lamp lights

lamps

I created the top illustration 4 years ago. The bottom one I created last week. Why did I redraw this illustration? I don’t love or hate it, but I knew (or I hoped) I could re-approach it and do better. I remember creating that illustration years ago and even now I don’t see much WRONG with it. It contains all the elements I focus on today: character, storytelling, composition, mood and lighting.
The differences between the two are fairly clear. I understand the clothed figure better: arms and necks can be skinny if that’s your artistic style but not so tiny that it wouldn’t be able to hold up that large head. I know that it’s quite rare to see a table directly without any perspective. I am no longer sloppy with my lines and shapes, a trash can has a bottom, top and sides, and the legs of a table and chair have to feel solid and secure. I utilize reference to draw a lamp so it isn’t simply my mental idea of a lamp. My understanding of color has also improved. I know when to make a light warm or cool, I understand better how strong and mild highlights and shadows are depending on the light source.  I add texture for an organic feel, which I have come to love and appreciate in any digital work.

How did I learn all of these things? I read articles, talk to artists but the way I’ve seen the most direct improvement is by drawing. Sketching from life, with different materials, creating and sharing complete illustrations, comics, and painting. Each time I try something new I am not just nervous – I am TERRIFIED!

Draw a shark – Um, what does a shark look like? Like JAWS?
Draw a crowd of people – No, why!? Whyyyyyy! Can we just change the scene?
Draw a bird’s eye view perspective – Okay, that’s it. I give up. I’m going to pursue a career in kitty cuddling!

Even the idea of a throwback illustration made me nervous: what if my new version looks the same? I was very worried the early version was better. There’s a spontaneity and love that comes with original work – revisiting or copying doesn’t hold the same passion. Ultimately, I am happy with both. That’s not typically how I feel about my work. Those changes are the result of 4 years,1,040 weekdays, and probably 4,000 hours of drawing.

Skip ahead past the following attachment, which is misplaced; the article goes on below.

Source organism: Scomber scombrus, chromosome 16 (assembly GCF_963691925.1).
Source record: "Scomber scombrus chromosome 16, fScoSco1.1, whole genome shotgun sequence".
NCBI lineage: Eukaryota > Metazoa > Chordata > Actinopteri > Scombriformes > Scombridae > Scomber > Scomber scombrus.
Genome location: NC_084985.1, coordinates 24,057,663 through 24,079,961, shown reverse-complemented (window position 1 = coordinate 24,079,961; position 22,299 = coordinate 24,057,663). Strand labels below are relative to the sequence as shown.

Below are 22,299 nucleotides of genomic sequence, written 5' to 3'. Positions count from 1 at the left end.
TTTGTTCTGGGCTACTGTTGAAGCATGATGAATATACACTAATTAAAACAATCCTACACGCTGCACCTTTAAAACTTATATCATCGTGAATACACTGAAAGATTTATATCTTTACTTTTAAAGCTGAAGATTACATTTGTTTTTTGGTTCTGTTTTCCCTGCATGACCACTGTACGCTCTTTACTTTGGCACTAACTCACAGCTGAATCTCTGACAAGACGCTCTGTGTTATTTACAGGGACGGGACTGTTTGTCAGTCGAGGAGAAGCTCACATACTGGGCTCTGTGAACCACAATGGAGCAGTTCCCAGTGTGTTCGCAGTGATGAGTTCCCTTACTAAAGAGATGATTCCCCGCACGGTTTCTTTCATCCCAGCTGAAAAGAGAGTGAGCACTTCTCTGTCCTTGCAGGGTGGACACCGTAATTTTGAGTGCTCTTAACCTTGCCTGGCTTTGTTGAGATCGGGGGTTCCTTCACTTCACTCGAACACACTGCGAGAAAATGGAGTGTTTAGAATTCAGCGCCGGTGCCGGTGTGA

Creating regularly, sharing regularly has taught me that it doesn’t matter if I love it. As the creator I will always wish I could change. I have to get out of my own way. I must focus and produce, even if it means sharing work that I am not pleased with. I used to think that if I didn’t love it, as long as someone ELSE did that was okay. But it’s not about me, you or anyone else loving the work.

It is quite simply about making art.

Making art is joyful and painful. It is an awful feeling when you sit in front of a blank canvas and struggle with your limitations. And when people walk past your art without noticing, or worse yet when they comment negatively. It is the greatest feeling when a stranger can connect with a piece of art you’ve created. It will always make you happy when someone says they have your art proudly displayed in their home. I have been lucky enough to experience all of these things – even the negative experiences help me grow, thicken my skin and push me forward. But I wouldn’t be able to experience any of it if I didn’t keep making art. I didn’t wake up good at art. If I didn’t try and fail again and again and AGAIN, I wouldn’t be able to share either of these.

Keep drawing. Keep making art.
4 replies
  1. Deepthi krovi
    Deepthi krovi says:

    I was so depressed in my life drawing class that my drawings suck 🙁 This post just made my day! I’ll draw and draw and draw and draw. I’ll NEVER give up on it. Someday I want to be a successful illustrator like you. ❤️

    Reply

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